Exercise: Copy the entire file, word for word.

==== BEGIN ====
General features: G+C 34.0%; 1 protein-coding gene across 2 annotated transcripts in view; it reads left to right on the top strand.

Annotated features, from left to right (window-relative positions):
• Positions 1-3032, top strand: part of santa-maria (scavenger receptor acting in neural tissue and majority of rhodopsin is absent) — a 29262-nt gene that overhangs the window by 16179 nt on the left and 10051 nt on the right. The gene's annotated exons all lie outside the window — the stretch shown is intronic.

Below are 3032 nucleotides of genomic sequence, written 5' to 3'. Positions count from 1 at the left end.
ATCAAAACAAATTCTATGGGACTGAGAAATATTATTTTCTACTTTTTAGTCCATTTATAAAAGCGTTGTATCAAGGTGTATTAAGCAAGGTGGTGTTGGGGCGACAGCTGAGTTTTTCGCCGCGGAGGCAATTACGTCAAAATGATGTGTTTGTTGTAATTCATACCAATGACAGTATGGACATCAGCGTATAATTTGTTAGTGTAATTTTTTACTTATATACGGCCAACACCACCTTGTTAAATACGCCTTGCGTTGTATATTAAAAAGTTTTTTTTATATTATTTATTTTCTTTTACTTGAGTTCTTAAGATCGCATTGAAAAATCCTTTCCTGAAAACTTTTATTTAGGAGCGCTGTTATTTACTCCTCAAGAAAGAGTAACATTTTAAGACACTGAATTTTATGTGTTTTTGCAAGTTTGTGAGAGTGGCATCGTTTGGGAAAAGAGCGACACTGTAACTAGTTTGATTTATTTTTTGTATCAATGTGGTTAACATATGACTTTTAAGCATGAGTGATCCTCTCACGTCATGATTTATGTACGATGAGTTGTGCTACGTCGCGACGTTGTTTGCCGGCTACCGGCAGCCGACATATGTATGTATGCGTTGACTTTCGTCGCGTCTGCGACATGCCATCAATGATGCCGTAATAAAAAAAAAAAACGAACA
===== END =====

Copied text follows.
General features: G+C 34.0%; 1 protein-coding gene across 2 annotated transcripts in view; it reads left to right on the top strand.

Annotated features, from left to right (window-relative positions):
• Positions 1-3032, top strand: part of santa-maria (scavenger receptor acting in neural tissue and majority of rhodopsin is absent) — a 29262-nt gene that overhangs the window by 16179 nt on the left and 10051 nt on the right. The gene's annotated exons all lie outside the window — the stretch shown is intronic.

Below are 3032 nucleotides of genomic sequence, written 5' to 3'. Positions count from 1 at the left end.
ATCAAAACAAATTCTATGGGACTGAGAAATATTATTTTCTACTTTTTAGTCCATTTATAAAAGCGTTGTATCAAGGTGTATTAAGCAAGGTGGTGTTGGGGCGACAGCTGAGTTTTTCGCCGCGGAGGCAATTACGTCAAAATGATGTGTTTGTTGTAATTCATACCAATGACAGTATGGACATCAGCGTATAATTTGTTAGTGTAATTTTTTACTTATATACGGCCAACACCACCTTGTTAAATACGCCTTGCGTTGTATATTAAAAAGTTTTTTTTATATTATTTATTTTCTTTTACTTGAGTTCTTAAGATCGCATTGAAAAATCCTTTCCTGAAAACTTTTATTTAGGAGCGCTGTTATTTACTCCTCAAGAAAGAGTAACATTTTAAGACACTGAATTTTATGTGTTTTTGCAAGTTTGTGAGAGTGGCATCGTTTGGGAAAAGAGCGACACTGTAACTAGTTTGATTTATTTTTTGTATCAATGTGGTTAACATATGACTTTTAAGCATGAGTGATCCTCTCACGTCATGATTTATGTACGATGAGTTGTGCTACGTCGCGACGTTGTTTGCCGGCTACCGGCAGCCGACATATGTATGTATGCGTTGACTTTCGTCGCGTCTGCGACATGCCATCAATGATGCCGTAATAAAAAAAAAAAACGAACA